Retirement Planning Tips
Created by FindLaw's team
of attorney writers and editors.
Planning for retirement is the best way to ensure that you can live comfortably during your golden years. Although people have become less reliant on pension plans provided by employers, there are other ways to save for retirement. Here are tips on how to plan for retirement.
Tips for Planning for Retirement
- Decide what age to retire. Determining what age to retire will help establish the amount of money needed to retire. Retiring at a younger age will require more savings, while delaying retirement will result in more savings toward retirement and may increase Social Security benefits.
- Decide how you want to live. Everyone has different plans for retirement. Decide how you will spend your time. Will you become involved in volunteer work, will you devote your time to hobbies, or will you work part-time. Working part-time during retirement will decrease the amount of money withdrawn from savings.
- Calculate how much money you will need for retirement. One of the most important retirement tips is to save enough money. A worker should save 15% of their income toward retirement or should anticipate needing 80% of their annual pre-retirement income to live comfortably.
Tips for Saving for Retirement
- Contribute to a 401k plan. A 401k plan is a retirement savings plan provided by an employer. The benefits of a 401k plan include:
- Less tax liability: Because contributions are taken before taxes, it reduces taxable income.
- Tax-deferred growth: The earnings are not subject to tax until withdrawn from the account.
- Employer matching: Many employers will match an employee's contribution up to a certain limit.
The maximum contribution limit for 2010 is $16,500 and $22,000 for employees age 50 and older. Withdrawing the money early will incur a 10% penalty in addition to income tax liability. Once 70 1/2 years old, the recipient must withdraw at least the minimum distribution amount required by the IRS.
- Open an IRA account. A traditional IRA is beneficial to those not eligible for an employer-sponsored retirement plan. Like a 401k plan, an IRA also offers the advantage of tax-deferred growth. If qualified, contributions made to an IRA are tax deductible. In 2010, an individual age 49 and under can contribute up to $5,000 or up to $6,000 if age 50 or above. The IRS permits only contributions from earned income. Like a 401k plan, the IRS requires mandatory withdraws at age 70 1/2.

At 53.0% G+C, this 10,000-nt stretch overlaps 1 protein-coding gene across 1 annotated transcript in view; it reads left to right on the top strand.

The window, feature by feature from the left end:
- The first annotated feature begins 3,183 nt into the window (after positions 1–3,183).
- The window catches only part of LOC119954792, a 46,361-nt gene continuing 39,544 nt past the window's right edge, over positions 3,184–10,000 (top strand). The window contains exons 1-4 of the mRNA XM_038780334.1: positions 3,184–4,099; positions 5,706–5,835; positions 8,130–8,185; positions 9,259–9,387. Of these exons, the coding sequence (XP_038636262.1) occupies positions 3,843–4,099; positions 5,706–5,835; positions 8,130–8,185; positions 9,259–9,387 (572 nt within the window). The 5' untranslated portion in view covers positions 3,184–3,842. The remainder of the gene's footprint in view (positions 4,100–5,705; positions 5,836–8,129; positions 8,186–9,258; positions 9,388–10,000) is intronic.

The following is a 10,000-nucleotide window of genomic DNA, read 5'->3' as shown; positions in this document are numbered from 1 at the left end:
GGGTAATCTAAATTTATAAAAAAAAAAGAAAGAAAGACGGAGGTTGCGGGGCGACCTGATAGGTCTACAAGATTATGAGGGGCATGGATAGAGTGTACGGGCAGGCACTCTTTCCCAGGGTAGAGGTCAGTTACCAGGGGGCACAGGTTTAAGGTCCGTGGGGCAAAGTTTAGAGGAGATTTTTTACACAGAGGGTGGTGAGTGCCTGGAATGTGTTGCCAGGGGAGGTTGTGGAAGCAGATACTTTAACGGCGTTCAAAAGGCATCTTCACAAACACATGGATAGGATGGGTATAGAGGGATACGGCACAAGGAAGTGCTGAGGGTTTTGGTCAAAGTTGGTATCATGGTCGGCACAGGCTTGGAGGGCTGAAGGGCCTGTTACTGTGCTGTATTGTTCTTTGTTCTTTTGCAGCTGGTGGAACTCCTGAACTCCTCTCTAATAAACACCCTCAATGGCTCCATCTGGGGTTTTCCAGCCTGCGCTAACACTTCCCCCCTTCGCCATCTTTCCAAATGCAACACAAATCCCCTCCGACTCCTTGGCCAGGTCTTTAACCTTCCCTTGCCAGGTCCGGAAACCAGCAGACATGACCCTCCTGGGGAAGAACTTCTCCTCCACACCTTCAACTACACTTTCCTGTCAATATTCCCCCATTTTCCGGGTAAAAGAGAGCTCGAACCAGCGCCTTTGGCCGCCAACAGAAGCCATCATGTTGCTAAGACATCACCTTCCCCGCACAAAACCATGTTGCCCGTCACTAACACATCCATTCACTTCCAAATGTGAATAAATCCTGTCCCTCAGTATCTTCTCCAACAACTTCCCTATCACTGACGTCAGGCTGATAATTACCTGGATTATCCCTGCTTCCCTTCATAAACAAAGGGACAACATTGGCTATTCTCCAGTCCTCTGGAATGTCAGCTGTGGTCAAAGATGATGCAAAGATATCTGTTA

- Open a Roth IRA. Unlike a traditional IRA, contributions to a Roth IRA are not eligible for a tax deduction. However, the primary advantage of a Roth IRA is that withdrawals made during retirement are tax-free. Like the traditional IRA, contribution limits apply and only contributions from earned income are eligible. To qualify for a Roth IRA, the individual must meet income limitations. The following income limits apply in 2010: $120,000 for single individuals and $176,000 for married people filing jointly. A Roth IRA is not subject to mandatory distributions.
Retirement Tips for Collecting Social Security
- Calculate how much you will receive in Social Security benefits. Social Security benefits are based on the amount a person earns over their lifetime and a person's retirement age. The Social Security Administration (SSA) sends an annual estimated benefits statement to individuals age 25 and over who do not already receive Social Security benefits. A benefits calculator is also available online on the SSA website.
- Decide when to collect Social Security benefits. Eligible individuals may begin receiving Social Security benefits between ages 62 and 70. Retiring early at 62, however, will reduce benefits. The amount of the reduction depends on your full retirement age.
- Decide whether to delay collecting Social Security benefits. Delaying retirement beyond your retirement age will increase Social Security benefits by a certain percentage. Once the retiree reaches age 70, however, the benefits no longer increase.
Planning for retirement can be a complicated and overwhelming process. If you would like help in navigating the laws related to retirement planning, it's in your best interests to consult with a Social Security and retirement attorney.